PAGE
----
Tue 31 Mar 2009
Filed under: Business / Trade,News
Myanmar’s prime minister Tuesday said the military-ruled country recorded a trade surplus of 2.5 billion dollars over the past fiscal year in spite of the global economic crisis.
Speaking to businessmen in the remote administrative capital of Naypyidaw in central Myanmar, Thein Sein said trade was significantly up despite the global downturn and a cyclone sweeping the country last year.
“We can see that the trade surplus has increased to 2.5 billion dollars on foreign trade worth more than 10 billion dollars (since last April). It was higher than last year,” Thein Sein said.
Myanmar’s fiscal year runs from April 1 to the end of March.
“Although we have many difficulties, we have seen a four percent increase in trade,” he said, adding that total trade was worth 9.8 billion dollars for the previous 2007-08 fiscal year.
The prime minister said Myanmar’s exports had grown by more than six million dollars on last year, while imports had increased by more than 465 million dollars, but declined to give exact figures.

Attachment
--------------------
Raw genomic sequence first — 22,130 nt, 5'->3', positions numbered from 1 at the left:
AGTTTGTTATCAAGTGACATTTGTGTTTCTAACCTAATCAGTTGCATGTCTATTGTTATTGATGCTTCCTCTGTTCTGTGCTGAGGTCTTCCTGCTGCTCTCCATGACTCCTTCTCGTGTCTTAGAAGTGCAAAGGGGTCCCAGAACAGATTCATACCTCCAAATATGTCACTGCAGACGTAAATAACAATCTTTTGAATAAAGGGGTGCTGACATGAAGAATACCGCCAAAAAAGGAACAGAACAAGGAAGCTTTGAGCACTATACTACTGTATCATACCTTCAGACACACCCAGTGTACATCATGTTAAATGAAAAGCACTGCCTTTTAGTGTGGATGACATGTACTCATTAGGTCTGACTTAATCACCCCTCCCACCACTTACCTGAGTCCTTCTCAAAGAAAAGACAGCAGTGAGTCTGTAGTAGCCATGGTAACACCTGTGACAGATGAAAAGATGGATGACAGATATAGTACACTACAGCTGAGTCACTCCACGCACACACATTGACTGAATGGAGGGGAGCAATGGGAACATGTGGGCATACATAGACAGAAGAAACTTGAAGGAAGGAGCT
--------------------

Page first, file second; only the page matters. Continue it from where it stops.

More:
Thein Sein also said average income in the Southeast Asian nation had increased to 498,000 kyats (489 dollars) in the 2008-09 fiscal year from 405,817 kyats (405 dollars) across the previous year.
Myanmar is among the world’s least developed countries, lagging behind wealthier neighbors like China, India and Thailand. Cyclone Nargis devastated the south of the country last May, leaving 138,000 people dead or missing.
Many of its exports are raw materials like natural gas, teak wood, or gemstones sold to neighbouring countries which eschew the sanctions imposed by the United States and other Western nations.
The current junta seized power after crushing a pro-democracy uprising in 1988, ending a socialist dictatorship and slowly opening up the economy.